Politics

Centrist Convinced that ‘All Extremes are Bad’

MOSCOW, IDAHO — The Midterm Election is upon us, so we at The Millennial Snowflake decided to journey to Idaho, to speak with the youth about their understanding of the issues.

Fred Summerlin, an political science major from the University of Idaho (U of I), recently spoke to us about his personal political philosophy.

“The further along the political spectrum you go, the more similar the two sides really are. That’s why I don’t vote. Both the left and the right are just too extreme for my liking. For example, the far-left wants to limit personal freedoms by forcing universal healthcare upon the public, while the far-right wants a whites-only ethnostate. Both are equally reprehensible, you know,” Summerlin explained, as he sipped his latte.

“It’s not that I don’t care about politics. It’s that I just don’t like dogmatism and deeply ideological thinking. Besides, statistically, my vote doesn’t matter much anyway. I’d rather just stay home. What will be, will be. I’ll leave voting to this misguided fools, who have fallen victim to all that propaganda about ‘civic duties.’ The only duty I have is to rationality and pragmatism.”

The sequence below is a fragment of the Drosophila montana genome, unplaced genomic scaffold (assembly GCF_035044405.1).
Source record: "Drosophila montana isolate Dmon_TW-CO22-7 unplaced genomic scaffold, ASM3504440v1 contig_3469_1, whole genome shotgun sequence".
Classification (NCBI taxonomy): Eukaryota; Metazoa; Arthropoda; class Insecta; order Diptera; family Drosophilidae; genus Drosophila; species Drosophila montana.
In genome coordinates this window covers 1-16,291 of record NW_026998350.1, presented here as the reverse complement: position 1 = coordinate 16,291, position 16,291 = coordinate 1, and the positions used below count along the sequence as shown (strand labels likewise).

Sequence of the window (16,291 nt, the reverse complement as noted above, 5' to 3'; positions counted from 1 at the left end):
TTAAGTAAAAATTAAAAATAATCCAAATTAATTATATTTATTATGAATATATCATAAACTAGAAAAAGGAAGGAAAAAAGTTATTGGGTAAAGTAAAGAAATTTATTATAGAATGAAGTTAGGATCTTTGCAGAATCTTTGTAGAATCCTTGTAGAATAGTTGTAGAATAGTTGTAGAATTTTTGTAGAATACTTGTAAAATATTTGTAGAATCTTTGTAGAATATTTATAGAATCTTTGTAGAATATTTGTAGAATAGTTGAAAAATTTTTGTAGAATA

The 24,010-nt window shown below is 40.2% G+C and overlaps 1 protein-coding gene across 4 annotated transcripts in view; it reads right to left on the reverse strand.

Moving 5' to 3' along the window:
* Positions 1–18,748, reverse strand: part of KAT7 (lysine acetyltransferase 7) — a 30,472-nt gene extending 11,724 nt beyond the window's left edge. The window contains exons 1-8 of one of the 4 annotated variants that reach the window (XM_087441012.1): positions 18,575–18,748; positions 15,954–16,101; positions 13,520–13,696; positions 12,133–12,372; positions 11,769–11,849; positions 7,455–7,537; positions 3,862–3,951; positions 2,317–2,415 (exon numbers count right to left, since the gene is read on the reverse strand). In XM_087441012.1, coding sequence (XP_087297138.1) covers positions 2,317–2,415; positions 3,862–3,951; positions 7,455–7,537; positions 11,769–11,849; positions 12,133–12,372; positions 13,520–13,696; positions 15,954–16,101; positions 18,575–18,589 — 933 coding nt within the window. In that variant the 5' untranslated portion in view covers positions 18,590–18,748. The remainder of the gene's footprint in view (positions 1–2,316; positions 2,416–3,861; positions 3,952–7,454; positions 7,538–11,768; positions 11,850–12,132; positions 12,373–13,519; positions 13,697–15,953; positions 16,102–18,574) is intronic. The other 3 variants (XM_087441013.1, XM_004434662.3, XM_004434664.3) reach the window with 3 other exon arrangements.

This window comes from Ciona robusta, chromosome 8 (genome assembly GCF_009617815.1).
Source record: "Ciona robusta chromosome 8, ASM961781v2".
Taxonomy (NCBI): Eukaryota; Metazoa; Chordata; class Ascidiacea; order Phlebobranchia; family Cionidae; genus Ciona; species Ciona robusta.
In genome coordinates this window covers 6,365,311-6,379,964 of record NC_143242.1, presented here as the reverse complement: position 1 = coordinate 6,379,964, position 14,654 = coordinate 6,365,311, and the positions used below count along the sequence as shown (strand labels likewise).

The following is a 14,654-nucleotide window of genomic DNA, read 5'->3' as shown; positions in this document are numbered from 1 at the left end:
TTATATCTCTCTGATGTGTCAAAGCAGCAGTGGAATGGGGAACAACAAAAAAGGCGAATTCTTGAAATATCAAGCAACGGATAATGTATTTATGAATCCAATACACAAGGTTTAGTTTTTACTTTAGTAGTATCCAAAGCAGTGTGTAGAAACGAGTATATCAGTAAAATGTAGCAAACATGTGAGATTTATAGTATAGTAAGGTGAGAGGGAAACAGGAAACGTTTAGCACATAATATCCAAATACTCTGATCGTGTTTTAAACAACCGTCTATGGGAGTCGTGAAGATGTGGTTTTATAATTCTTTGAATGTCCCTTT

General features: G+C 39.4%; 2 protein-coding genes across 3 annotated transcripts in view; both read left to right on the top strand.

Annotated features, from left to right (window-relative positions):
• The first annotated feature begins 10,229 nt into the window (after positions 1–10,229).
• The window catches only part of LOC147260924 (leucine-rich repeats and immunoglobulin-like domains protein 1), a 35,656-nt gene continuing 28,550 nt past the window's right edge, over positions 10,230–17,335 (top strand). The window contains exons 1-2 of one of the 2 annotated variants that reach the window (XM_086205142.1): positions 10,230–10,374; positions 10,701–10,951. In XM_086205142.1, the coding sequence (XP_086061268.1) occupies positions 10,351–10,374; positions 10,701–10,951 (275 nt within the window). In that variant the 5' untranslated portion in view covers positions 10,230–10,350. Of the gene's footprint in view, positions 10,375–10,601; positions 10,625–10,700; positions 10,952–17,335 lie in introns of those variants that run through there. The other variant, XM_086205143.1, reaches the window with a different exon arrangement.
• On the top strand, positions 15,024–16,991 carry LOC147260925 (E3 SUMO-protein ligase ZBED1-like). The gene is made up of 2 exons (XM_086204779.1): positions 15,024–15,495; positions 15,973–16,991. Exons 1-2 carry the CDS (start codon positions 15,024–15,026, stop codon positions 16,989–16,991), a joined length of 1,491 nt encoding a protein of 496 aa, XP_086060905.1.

Summerlin says he plans to publish a book on his ideas, which he has tentatively called “The Middle of the Road Shows the Way.”

“I don’t have much written yet, but the ideas are all up here,” he remarked, placing his index finger on his temple. “I want to prove that we don’t actually need ideology, and that both sides of the political divide have more in common than either would ever care to admit.”

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